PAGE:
PART 3 The Energy company of the future: Use case - photovoltaic powerplant - calculating peak power & offer value

PART 3 The Energy company of the future: Use case - photovoltaic powerplant - calculating peak power & offer value

5 min read

More than two factors determine actual annual production. But first, we need to determine the goal we want to achieve: 

  • Do we want to produce electricity for the market? 
  • Would we like to cover our own annual electricity needs, so-called “net metering”?

Calculating peak power

After we know our primary goal, we can determine the peak power of the powerplant. In the first case, we want our powerplant to be as large as we can afford. We must first figure out how much electricity is consumed annually in the second case. We don‘t want to overproduce, as excess electrical energy is not billable in most net metering cases and is lost, from the customer’s perspective. Information on consumed energy is usually recorded on the bills

To get annual consumption, we must add up all received statements in the past year. Better still, if we have data for more than one year, we can see the consumption trends and make additional adjustments to determine the actual needed peak power more accurately. The annual con-sumption value we get is in kWh, so if we want to get the approximate peak power in kW, we must divide it by the approximate time of annual sun radiation at the site location in hrs, which can be obtained from the national weather agency or the Global Solar Atlas.


Selecting the correct peak power

In any case, we are restricted by physical limitations. One is maximum peak power determined by connection point capacity, and the second is the available space for installing PV panels. Connection point capacity determines how much power can be received from or sent to the net-work

For B2C cases, connection point capacity depends on the size of the fuses. Still, the actual capacity of the connection point can be higher, so in that case, you can apply to the network operator to increase the capacity, but that can result in higher connection costs that must be considered in terms of return on investment. Available space determines how many PV panels we can install on the roof, which determines how much solar energy we can capture and how much peak power we can generate. So, in the end, the powerplant peak power is determined by the smallest value in the condition chain.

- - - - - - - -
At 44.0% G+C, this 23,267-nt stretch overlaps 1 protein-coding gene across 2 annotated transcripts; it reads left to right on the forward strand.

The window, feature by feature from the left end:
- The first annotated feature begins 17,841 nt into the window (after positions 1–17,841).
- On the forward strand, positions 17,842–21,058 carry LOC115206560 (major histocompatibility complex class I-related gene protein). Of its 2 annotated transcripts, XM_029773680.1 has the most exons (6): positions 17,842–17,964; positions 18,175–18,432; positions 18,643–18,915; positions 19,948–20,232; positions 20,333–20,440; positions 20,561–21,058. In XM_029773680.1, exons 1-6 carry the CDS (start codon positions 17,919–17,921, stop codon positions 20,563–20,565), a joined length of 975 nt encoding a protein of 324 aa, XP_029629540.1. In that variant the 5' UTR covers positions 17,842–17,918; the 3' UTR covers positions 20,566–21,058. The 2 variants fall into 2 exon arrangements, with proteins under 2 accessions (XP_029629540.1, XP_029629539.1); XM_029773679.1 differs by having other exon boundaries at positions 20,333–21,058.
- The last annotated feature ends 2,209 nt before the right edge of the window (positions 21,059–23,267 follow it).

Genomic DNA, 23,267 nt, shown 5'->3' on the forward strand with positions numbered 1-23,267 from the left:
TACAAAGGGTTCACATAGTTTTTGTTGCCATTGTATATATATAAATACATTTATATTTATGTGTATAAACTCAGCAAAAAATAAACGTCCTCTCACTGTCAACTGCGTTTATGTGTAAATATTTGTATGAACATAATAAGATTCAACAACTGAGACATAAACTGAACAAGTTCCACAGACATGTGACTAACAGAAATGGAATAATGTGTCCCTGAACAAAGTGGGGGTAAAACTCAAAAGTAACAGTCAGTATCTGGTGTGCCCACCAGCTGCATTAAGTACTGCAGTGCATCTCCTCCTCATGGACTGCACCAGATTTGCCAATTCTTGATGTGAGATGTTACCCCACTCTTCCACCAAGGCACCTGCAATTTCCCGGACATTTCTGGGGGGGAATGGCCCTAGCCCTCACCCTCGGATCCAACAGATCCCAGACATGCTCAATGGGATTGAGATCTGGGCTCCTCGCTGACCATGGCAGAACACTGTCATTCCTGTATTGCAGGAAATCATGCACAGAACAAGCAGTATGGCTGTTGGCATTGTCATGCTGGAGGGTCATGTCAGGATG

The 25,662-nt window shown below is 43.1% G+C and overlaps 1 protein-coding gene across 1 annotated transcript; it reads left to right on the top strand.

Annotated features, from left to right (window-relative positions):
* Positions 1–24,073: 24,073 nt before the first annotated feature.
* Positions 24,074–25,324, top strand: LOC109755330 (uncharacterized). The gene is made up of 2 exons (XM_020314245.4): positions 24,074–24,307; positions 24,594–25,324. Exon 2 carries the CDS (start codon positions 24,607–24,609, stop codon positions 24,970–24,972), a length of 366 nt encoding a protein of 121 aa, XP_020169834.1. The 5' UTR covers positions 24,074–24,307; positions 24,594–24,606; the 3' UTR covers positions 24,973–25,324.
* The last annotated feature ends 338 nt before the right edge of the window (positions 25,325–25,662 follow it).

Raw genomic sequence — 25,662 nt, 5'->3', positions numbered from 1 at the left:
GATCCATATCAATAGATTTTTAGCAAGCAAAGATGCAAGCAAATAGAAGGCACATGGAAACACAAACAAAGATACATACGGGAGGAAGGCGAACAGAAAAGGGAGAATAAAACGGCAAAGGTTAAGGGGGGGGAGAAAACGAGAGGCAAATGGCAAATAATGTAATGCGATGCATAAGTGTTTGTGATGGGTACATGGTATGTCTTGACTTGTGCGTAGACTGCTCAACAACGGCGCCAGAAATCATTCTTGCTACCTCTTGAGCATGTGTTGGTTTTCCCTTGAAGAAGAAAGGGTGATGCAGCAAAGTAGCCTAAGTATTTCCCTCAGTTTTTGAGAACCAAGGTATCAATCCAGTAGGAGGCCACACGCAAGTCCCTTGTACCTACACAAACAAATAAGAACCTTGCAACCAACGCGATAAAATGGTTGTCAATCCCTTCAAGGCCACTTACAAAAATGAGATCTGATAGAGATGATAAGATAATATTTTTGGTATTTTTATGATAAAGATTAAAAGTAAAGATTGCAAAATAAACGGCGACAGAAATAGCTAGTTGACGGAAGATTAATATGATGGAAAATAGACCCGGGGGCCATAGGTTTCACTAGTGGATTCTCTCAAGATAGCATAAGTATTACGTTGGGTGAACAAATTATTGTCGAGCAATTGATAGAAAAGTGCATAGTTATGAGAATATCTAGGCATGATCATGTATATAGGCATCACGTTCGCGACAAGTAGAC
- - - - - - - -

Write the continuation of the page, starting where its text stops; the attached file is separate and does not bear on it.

Calculating offer value

Selecting the right equipment 

Now that we have determined the system size, we can choose the best equipment for our case. We need to select the photovoltaic panels and the inverter. When selecting an inverter, we need to pay attention to the support of other equipment located on-site; some inverters do not have battery support. We should add a power optimiser that is compatible with the inverter for better performance, but this is optional. The diagram below shows the most common layout used in domestic applications.


Diagram of the main components of a photovoltaic power plant


The DC/AC inverter can connect to all PV modules but supports specific PV optimisers and Electricity storage units (Batteries). In addition to selecting equipment, we must provide work norms related to the quantity of specific equipment to calculate work time and effort, and the price we need to charge for installing it. 


The norm for installing one PV panel is one person/hr and €15 /hr. If we have sold 120 PV panels, that must result in 15 person/days and a cost of €1,800 to install the PV panels on the roof. Finally, we must calculate travel costs (distance and travel time from headquarters to the site loca-tion). We must provide a mechanism to retrieve the distance between two addresses and travel time from Google maps or similar services. Then we must combine the retrieved data with the norm to calculate travel costs.


Distance from Verovškova 55A, 1000 Ljubljana to Ulica Vita Kraigherja 5, 2000 Maribor is 128 km, and the estimated travel time is 1 h 23 min. Combining this information with our norm:

  • Number of workers: 5, 
  • Transport costs: €0.38/km (2 * 128 km * €0.38/km = €97.28) and, 
  • Worker travel price: 10% of €15/hr (2 * 5 * €1.5/hr * 1.4 h = €21).

We get the total travel cost when we multiply travel costs for one visit, €118.28 with estimated workdays needed to complete installation.


Offer sample calculation - photovoltaic specific

List of available subsidies

There can be multiple subsidies available to promote the ESCO product and these can impact whether the project is worth doing. Subsidies may differ depending on the country, the ESCO product category, and equipment specifications. Therefore, we provide a mechanism to choose from the list of all available subsidies based on the selected country, category, and selected equipment. The actual subsidy amount can be a fixed value or calculated based on product charac-teristics or the scope of the genuine offer.

Example: We can have a subsidy for Heat pumps, but not for all Heat pumps, just specific ones with an efficiency factor COP higher than 2.5

The subsidy can be defined as €180 /kVA and must be calculated €180 /kVA * 13.83 kVA = €2,494.80


In Part 4 (or in e-book) you can also read about:


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About the Author

Matej Fröhlich Novkovič

Product manager for Utility and Energy solutions